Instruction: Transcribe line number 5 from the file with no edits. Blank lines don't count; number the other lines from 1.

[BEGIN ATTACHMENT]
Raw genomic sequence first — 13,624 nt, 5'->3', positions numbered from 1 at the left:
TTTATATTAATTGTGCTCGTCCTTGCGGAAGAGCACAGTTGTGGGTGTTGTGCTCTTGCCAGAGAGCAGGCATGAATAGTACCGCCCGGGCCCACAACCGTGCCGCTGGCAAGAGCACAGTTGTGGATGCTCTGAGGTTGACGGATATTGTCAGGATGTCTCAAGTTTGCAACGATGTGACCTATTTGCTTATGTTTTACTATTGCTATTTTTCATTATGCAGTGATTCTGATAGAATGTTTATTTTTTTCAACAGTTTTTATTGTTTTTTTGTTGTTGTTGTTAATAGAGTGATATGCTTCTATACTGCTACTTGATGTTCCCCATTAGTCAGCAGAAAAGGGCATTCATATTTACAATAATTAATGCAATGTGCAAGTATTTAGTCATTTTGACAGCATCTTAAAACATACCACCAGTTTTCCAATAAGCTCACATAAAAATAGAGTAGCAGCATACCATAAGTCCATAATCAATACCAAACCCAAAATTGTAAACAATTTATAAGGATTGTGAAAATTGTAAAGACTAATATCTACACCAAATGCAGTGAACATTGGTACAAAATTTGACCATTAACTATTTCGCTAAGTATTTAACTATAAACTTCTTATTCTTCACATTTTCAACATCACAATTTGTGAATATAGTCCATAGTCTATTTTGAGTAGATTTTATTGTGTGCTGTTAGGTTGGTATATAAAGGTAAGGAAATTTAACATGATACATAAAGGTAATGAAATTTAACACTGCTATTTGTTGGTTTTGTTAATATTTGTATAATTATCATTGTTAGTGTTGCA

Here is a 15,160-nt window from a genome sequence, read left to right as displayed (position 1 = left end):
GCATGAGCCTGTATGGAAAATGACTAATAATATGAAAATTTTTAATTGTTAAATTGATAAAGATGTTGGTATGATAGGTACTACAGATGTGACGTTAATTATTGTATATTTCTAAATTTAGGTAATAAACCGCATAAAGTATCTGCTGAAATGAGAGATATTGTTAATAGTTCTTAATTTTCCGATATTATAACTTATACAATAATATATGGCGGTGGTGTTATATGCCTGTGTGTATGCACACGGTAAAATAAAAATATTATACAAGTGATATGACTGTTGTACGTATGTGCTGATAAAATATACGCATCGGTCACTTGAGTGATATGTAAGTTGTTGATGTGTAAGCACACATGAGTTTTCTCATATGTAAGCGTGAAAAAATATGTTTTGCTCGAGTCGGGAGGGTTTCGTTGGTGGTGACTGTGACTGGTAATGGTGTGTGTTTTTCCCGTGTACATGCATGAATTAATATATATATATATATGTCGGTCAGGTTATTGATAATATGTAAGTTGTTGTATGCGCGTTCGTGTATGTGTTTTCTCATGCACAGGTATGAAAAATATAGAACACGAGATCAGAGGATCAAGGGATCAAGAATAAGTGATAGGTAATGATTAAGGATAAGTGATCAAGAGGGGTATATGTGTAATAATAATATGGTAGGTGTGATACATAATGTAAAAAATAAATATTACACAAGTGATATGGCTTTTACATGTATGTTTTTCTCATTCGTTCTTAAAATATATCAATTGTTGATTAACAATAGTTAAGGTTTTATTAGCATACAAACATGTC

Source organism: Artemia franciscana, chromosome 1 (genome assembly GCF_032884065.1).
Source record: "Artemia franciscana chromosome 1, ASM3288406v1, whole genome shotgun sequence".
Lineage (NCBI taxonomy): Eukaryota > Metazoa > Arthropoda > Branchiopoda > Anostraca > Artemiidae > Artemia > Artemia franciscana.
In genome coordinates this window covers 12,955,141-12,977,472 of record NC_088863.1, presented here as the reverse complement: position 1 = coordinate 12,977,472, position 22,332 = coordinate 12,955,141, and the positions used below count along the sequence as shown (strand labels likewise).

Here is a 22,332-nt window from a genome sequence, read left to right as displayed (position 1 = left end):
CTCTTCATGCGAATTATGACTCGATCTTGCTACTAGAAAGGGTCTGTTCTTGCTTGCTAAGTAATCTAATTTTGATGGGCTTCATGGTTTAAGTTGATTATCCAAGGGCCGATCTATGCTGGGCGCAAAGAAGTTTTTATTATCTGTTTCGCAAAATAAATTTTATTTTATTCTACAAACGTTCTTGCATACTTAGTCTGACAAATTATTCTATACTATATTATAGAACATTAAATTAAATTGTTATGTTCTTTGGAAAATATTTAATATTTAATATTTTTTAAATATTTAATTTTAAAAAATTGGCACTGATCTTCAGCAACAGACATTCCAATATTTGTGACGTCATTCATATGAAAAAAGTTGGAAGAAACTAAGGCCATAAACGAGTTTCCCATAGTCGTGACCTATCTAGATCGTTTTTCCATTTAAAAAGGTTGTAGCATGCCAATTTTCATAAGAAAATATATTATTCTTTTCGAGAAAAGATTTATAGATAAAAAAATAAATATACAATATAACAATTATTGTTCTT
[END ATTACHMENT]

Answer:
Source organism: Artemia franciscana, chromosome 1 (genome assembly GCF_032884065.1).